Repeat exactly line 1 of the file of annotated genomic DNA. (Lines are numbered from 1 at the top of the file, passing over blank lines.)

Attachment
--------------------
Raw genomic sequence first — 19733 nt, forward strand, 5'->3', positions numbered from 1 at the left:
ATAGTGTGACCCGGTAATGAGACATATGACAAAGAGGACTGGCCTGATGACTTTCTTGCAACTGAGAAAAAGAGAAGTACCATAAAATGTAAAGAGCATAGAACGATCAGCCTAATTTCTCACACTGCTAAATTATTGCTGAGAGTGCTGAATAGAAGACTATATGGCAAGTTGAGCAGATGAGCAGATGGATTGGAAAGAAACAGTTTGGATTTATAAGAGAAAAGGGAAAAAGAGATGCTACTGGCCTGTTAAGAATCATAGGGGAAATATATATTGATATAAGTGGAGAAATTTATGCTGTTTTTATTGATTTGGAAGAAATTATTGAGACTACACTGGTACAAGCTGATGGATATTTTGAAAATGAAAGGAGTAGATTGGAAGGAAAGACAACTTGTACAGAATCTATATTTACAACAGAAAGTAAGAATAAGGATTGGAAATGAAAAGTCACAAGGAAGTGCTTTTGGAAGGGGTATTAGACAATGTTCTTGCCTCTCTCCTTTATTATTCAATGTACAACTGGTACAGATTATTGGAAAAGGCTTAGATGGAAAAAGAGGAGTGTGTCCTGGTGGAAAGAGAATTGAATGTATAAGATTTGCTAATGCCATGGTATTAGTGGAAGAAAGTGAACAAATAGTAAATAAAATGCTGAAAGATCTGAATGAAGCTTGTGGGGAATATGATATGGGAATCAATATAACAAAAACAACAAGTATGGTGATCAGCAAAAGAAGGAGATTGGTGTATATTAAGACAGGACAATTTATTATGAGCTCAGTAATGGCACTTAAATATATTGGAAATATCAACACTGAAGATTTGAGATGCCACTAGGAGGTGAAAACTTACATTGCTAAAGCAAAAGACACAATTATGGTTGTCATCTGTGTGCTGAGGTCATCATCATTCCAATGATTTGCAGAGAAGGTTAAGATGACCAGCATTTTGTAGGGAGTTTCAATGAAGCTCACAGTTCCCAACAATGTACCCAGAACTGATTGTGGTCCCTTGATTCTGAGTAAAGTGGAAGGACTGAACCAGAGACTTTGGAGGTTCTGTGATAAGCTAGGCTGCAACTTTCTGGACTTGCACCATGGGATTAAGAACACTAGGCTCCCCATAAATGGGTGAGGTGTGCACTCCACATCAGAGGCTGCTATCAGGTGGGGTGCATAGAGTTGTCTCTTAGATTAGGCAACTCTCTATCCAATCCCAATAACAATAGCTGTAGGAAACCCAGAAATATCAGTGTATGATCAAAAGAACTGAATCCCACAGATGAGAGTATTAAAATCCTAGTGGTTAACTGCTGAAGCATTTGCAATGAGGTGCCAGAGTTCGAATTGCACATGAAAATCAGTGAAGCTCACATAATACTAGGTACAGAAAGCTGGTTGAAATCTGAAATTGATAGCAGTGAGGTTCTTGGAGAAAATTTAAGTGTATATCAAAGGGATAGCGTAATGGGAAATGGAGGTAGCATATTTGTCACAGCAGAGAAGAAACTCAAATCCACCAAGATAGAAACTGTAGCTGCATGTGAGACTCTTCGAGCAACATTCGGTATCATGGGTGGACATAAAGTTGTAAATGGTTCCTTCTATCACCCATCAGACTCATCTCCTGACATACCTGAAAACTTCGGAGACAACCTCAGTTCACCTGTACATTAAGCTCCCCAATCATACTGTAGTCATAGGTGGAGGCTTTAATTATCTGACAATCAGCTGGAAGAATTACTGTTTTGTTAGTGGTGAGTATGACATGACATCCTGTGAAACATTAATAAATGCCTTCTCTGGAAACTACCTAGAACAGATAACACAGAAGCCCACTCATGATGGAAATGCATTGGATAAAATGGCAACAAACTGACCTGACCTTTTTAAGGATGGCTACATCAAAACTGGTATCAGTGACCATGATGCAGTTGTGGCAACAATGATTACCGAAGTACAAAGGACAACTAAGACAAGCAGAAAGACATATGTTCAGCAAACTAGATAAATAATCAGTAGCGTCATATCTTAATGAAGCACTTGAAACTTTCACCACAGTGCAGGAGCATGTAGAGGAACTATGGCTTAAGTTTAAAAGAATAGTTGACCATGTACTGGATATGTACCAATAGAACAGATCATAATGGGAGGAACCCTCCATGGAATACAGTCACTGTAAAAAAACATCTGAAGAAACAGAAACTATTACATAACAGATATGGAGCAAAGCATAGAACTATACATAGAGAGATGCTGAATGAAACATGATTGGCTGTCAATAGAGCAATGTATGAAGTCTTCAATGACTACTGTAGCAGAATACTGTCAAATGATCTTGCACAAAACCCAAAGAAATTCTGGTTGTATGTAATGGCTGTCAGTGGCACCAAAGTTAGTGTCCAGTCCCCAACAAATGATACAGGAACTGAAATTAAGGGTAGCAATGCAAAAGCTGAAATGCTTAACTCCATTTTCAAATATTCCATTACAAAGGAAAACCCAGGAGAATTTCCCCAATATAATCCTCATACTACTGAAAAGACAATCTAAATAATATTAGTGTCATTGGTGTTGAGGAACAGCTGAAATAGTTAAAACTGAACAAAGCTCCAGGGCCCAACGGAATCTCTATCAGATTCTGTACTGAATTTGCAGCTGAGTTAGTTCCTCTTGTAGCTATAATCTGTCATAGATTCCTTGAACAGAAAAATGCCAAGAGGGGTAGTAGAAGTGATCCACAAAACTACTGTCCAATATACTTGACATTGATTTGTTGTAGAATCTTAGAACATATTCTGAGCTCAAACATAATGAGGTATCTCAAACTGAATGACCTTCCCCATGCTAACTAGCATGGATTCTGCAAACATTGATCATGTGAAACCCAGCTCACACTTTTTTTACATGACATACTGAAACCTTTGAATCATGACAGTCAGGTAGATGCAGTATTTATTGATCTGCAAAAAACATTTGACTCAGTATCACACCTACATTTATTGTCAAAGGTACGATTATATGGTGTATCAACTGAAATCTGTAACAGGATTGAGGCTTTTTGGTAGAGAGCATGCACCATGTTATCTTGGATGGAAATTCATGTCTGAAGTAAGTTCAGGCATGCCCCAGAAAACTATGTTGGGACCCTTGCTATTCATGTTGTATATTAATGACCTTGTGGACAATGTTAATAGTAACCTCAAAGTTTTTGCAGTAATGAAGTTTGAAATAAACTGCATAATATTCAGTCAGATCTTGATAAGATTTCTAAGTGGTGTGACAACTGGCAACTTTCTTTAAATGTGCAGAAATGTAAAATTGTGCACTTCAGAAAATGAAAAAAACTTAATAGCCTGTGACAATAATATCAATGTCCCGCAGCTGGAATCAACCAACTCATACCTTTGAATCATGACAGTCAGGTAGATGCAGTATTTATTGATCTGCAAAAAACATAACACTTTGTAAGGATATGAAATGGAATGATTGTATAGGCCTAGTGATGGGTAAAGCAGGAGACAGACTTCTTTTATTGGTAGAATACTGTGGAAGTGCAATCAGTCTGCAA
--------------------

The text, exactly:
Raw genomic sequence first — 19733 nt, forward strand, 5'->3', positions numbered from 1 at the left: